Fine-grained database of radio availability
Neul has conducted a detailed survey of the United Kingdom and so knows which of numerous 8-MHz channels are available for use without interfering with digital television broadcasts down to 100 meter square units of the country.
Such a network would cost about $50 million to roll out across U.K. achieving 97 to 98 percent coverage and will be cellular in nature, with a similar granularity to a mobile phone network, or about 6,000 cells. But Neul won't be building the network. Indeed, James Collier, CEO of Neul, said the telecommunications companies would be Neul's customers, without revealing with which companies Neul might be in discussions.
A leading application is set to be smart metering, particularly as this is mandated to happen by government. However, Neul executives have identified some 70 applications that could make use of its data rate, latency tolerant M2M network. These could range from transportation and asset tracking to electronic point-of-sale, to home-based healthcare and diagnostic monitoring.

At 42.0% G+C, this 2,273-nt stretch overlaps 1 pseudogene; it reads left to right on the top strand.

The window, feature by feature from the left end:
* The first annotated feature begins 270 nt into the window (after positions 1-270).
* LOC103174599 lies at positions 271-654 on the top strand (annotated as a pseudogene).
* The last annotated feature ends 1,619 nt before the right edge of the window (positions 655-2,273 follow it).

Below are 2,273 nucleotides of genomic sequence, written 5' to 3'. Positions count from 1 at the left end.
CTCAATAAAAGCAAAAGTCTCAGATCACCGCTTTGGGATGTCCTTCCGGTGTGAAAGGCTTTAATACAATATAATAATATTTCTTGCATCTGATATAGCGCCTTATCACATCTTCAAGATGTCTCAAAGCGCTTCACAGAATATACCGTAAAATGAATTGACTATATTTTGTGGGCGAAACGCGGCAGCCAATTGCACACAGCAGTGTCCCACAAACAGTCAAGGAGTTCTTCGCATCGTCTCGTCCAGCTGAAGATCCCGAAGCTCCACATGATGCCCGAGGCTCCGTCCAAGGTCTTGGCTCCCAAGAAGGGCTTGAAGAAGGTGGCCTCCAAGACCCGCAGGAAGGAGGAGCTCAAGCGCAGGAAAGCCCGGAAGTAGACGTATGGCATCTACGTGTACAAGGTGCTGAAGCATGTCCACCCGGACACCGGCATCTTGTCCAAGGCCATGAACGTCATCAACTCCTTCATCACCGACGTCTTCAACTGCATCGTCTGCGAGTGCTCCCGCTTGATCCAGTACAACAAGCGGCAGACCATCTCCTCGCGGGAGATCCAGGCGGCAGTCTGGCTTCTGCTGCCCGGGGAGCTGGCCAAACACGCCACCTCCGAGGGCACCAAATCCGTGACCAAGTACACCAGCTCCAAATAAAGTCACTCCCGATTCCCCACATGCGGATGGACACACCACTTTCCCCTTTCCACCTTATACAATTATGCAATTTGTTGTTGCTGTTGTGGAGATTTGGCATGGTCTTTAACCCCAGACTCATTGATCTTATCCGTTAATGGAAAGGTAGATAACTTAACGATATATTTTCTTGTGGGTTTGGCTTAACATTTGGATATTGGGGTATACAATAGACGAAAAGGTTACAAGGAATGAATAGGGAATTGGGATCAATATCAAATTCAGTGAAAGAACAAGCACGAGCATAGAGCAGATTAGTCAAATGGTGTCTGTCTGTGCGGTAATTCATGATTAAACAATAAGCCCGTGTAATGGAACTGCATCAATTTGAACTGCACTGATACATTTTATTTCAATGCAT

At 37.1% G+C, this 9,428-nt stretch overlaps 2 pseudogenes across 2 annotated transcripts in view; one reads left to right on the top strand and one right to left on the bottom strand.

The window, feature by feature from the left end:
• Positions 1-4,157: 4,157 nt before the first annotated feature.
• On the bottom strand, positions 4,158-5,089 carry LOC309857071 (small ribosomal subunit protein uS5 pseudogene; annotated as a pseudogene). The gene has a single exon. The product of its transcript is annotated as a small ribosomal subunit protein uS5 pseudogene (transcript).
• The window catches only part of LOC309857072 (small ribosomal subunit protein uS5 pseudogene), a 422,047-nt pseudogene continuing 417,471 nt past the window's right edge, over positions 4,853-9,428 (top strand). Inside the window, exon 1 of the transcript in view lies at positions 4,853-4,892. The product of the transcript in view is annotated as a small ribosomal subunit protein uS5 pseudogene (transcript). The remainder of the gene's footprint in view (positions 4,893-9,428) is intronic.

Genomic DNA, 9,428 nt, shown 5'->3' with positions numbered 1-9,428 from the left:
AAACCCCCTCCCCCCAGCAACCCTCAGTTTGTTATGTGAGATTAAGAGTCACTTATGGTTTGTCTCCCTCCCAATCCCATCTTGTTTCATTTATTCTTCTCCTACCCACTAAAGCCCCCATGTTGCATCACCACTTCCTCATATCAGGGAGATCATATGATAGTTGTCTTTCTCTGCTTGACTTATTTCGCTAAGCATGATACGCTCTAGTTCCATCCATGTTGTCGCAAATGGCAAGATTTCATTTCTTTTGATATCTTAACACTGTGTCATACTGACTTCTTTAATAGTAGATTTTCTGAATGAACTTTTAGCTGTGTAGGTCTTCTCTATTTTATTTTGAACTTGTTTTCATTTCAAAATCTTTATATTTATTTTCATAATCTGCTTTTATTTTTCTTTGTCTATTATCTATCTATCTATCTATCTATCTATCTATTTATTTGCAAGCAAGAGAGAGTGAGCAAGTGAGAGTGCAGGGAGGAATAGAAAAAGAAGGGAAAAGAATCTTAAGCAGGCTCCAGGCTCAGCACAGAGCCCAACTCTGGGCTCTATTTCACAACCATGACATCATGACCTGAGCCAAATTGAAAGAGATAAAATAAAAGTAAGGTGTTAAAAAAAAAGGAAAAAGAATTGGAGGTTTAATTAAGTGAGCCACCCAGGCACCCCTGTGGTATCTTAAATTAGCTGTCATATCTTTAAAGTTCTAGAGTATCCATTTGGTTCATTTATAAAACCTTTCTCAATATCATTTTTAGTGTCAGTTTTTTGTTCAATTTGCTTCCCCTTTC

Neulnet hardware is being developed around the Weightless standard created by Neul engineers. Weightless is designed to be asymmetric with energy-efficient simple terminal chipsets and smart basestation devices. Neul is working with industry leaders to develop Weightless into an open, royalty-free standard, and will make the specification available to companies interested in developing M2M products through membership of the Weightless Special Interest Group (SIG). Clearly Collier is looking to leverage experience gained at CSR working on Bluetooth and is following a similar model.
The standard uses adaptive frequency hopping between 8-MHz channels and a variety of modulation schemes to allow the optimum use of spectrum under different circumstances. Data rates can vary between 10-kbit/s up to 16-Mbit/s delivered at 10-km from the basestation mast. This allows both M2M communications but also local broadband delivery.